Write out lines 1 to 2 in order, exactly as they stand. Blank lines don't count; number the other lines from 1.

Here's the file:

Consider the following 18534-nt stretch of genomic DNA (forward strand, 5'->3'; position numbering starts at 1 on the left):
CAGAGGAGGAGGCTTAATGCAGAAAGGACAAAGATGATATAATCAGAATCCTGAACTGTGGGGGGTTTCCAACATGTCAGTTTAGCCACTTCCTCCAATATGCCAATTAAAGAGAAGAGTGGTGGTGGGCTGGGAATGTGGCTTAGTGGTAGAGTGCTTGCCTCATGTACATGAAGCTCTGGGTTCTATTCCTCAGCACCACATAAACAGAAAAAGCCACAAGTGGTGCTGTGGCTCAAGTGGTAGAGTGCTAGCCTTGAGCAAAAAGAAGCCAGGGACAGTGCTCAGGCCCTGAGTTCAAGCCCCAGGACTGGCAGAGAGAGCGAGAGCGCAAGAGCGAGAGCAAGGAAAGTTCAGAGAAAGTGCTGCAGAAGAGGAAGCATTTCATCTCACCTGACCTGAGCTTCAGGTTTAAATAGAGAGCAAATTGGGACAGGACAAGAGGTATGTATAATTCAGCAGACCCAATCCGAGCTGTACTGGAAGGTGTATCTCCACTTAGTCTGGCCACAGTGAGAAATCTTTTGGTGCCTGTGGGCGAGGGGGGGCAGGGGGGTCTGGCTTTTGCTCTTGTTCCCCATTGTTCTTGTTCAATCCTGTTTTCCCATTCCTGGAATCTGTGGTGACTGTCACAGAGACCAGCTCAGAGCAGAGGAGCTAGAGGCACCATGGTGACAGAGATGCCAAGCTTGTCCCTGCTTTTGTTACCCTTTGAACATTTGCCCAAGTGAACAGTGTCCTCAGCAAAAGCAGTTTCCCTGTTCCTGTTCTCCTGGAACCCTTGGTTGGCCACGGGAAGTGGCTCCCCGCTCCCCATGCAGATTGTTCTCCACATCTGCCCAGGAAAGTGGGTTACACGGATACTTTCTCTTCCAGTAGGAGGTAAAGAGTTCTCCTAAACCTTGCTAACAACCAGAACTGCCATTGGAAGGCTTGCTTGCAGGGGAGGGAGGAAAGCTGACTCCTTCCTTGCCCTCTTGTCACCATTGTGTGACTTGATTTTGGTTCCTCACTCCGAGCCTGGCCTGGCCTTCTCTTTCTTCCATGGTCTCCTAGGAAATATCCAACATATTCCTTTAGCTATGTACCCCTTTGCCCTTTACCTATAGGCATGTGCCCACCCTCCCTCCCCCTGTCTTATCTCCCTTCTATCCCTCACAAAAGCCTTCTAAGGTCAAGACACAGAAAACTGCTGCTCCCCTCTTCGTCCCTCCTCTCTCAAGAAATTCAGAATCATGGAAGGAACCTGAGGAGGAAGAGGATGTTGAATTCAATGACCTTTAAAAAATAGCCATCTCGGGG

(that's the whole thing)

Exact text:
Consider the following 18534-nt stretch of genomic DNA (forward strand, 5'->3'; position numbering starts at 1 on the left):
CAGAGGAGGAGGCTTAATGCAGAAAGGACAAAGATGATATAATCAGAATCCTGAACTGTGGGGGGTTTCCAACATGTCAGTTTAGCCACTTCCTCCAATATGCCAATTAAAGAGAAGAGTGGTGGTGGGCTGGGAATGTGGCTTAGTGGTAGAGTGCTTGCCTCATGTACATGAAGCTCTGGGTTCTATTCCTCAGCACCACATAAACAGAAAAAGCCACAAGTGGTGCTGTGGCTCAAGTGGTAGAGTGCTAGCCTTGAGCAAAAAGAAGCCAGGGACAGTGCTCAGGCCCTGAGTTCAAGCCCCAGGACTGGCAGAGAGAGCGAGAGCGCAAGAGCGAGAGCAAGGAAAGTTCAGAGAAAGTGCTGCAGAAGAGGAAGCATTTCATCTCACCTGACCTGAGCTTCAGGTTTAAATAGAGAGCAAATTGGGACAGGACAAGAGGTATGTATAATTCAGCAGACCCAATCCGAGCTGTACTGGAAGGTGTATCTCCACTTAGTCTGGCCACAGTGAGAAATCTTTTGGTGCCTGTGGGCGAGGGGGGGCAGGGGGGTCTGGCTTTTGCTCTTGTTCCCCATTGTTCTTGTTCAATCCTGTTTTCCCATTCCTGGAATCTGTGGTGACTGTCACAGAGACCAGCTCAGAGCAGAGGAGCTAGAGGCACCATGGTGACAGAGATGCCAAGCTTGTCCCTGCTTTTGTTACCCTTTGAACATTTGCCCAAGTGAACAGTGTCCTCAGCAAAAGCAGTTTCCCTGTTCCTGTTCTCCTGGAACCCTTGGTTGGCCACGGGAAGTGGCTCCCCGCTCCCCATGCAGATTGTTCTCCACATCTGCCCAGGAAAGTGGGTTACACGGATACTTTCTCTTCCAGTAGGAGGTAAAGAGTTCTCCTAAACCTTGCTAACAACCAGAACTGCCATTGGAAGGCTTGCTTGCAGGGGAGGGAGGAAAGCTGACTCCTTCCTTGCCCTCTTGTCACCATTGTGTGACTTGATTTTGGTTCCTCACTCCGAGCCTGGCCTGGCCTTCTCTTTCTTCCATGGTCTCCTAGGAAATATCCAACATATTCCTTTAGCTATGTACCCCTTTGCCCTTTACCTATAGGCATGTGCCCACCCTCCCTCCCCCTGTCTTATCTCCCTTCTATCCCTCACAAAAGCCTTCTAAGGTCAAGACACAGAAAACTGCTGCTCCCCTCTTCGTCCCTCCTCTCTCAAGAAATTCAGAATCATGGAAGGAACCTGAGGAGGAAGAGGATGTTGAATTCAATGACCTTTAAAAAATAGCCATCTCGGGG